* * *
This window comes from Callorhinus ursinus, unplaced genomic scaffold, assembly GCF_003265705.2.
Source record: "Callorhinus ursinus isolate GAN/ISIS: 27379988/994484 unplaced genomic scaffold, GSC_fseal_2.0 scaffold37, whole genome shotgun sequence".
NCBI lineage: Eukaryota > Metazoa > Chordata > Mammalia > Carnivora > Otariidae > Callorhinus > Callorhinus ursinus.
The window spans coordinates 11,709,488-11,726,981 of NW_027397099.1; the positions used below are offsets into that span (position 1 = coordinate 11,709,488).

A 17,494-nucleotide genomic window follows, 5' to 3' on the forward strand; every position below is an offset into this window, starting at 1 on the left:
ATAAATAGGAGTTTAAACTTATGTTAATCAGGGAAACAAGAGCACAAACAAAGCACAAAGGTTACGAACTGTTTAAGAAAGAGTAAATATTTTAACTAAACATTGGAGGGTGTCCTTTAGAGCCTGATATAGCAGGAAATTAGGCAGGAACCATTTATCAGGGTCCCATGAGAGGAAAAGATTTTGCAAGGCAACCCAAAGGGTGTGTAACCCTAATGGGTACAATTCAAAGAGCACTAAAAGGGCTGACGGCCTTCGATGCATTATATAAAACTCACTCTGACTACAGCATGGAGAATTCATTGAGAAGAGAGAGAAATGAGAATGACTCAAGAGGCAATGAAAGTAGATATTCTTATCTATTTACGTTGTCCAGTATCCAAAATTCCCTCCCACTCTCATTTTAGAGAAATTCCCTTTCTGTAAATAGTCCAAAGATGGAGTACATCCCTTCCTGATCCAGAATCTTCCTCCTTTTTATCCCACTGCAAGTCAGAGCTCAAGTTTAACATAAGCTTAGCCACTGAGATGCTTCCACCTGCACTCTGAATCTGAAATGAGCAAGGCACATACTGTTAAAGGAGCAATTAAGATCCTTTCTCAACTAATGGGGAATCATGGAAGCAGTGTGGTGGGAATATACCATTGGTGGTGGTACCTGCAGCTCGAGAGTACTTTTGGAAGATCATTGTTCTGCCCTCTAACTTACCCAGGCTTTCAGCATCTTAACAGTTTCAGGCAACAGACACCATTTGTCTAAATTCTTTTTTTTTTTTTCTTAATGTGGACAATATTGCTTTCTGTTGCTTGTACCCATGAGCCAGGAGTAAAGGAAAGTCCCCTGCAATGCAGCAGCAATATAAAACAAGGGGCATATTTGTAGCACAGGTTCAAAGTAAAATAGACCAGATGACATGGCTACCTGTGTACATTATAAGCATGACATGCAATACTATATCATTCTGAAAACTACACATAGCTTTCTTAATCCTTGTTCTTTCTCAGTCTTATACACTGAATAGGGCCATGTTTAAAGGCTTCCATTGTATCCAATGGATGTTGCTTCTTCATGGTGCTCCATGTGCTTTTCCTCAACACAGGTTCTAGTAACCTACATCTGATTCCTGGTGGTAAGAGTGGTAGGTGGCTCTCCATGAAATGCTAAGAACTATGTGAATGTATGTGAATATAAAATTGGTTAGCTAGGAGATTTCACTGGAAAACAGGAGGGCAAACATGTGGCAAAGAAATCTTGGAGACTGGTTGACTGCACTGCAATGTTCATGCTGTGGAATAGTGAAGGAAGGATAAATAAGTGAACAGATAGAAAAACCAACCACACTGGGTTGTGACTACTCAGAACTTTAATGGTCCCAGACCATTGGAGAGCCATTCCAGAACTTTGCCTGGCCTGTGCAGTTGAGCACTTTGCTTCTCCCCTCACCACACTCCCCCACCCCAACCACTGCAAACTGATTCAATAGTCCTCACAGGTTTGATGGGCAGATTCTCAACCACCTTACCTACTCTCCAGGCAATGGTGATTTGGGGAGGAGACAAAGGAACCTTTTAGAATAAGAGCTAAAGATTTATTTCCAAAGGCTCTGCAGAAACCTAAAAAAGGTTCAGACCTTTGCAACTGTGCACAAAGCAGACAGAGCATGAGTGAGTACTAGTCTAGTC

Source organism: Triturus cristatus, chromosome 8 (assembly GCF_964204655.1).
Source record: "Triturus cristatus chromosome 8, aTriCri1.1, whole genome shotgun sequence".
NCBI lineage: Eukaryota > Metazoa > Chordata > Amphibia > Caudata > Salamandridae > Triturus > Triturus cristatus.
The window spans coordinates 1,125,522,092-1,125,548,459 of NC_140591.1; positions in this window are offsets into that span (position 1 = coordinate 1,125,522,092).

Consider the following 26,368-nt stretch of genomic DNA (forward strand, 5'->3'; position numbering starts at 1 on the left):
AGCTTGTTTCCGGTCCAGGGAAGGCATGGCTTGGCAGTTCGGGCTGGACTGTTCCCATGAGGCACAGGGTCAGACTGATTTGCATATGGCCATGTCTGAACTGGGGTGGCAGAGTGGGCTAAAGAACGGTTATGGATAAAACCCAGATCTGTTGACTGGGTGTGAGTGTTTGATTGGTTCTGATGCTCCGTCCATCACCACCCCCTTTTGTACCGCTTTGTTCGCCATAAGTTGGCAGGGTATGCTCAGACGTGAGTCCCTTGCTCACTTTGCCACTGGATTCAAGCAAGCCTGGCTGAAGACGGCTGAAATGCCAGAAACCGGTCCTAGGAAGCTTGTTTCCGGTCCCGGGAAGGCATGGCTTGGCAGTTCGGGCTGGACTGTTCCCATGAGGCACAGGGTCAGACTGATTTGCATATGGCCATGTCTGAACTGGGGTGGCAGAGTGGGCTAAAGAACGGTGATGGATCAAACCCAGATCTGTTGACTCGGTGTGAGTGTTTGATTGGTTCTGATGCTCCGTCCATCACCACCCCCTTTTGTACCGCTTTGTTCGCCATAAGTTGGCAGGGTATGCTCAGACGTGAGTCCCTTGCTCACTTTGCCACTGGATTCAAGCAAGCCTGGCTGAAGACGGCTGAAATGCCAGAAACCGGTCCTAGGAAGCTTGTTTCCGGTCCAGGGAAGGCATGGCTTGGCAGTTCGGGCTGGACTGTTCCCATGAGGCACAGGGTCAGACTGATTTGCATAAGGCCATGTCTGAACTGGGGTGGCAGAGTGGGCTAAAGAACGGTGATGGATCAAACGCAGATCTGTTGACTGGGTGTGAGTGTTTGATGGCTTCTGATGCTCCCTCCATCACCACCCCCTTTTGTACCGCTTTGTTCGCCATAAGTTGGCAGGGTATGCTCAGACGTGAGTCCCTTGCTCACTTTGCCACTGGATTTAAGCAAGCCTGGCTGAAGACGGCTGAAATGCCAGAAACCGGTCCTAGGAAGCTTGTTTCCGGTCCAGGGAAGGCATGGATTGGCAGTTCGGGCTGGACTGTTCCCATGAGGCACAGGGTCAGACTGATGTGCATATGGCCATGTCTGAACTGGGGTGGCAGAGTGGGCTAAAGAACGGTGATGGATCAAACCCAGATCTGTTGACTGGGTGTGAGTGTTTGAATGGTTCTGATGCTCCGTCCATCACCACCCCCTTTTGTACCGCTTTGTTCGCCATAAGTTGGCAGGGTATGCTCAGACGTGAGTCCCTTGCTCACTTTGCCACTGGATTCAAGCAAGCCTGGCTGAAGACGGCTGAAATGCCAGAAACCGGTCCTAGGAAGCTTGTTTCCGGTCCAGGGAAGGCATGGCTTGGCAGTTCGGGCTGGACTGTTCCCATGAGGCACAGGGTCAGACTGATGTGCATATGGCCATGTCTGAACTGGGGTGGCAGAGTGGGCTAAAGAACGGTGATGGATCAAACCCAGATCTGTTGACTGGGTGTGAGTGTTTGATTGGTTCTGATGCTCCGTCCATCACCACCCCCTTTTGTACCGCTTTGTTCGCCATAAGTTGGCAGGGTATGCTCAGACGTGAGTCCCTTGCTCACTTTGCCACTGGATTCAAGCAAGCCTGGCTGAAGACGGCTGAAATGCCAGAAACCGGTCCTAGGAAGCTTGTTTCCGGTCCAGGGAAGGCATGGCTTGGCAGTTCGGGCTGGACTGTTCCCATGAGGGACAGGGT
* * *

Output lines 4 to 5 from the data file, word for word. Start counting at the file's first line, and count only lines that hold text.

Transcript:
The window spans coordinates 11,709,488-11,726,981 of NW_027397099.1; the positions used below are offsets into that span (position 1 = coordinate 11,709,488).

A 17,494-nucleotide genomic window follows, 5' to 3' on the forward strand; every position below is an offset into this window, starting at 1 on the left: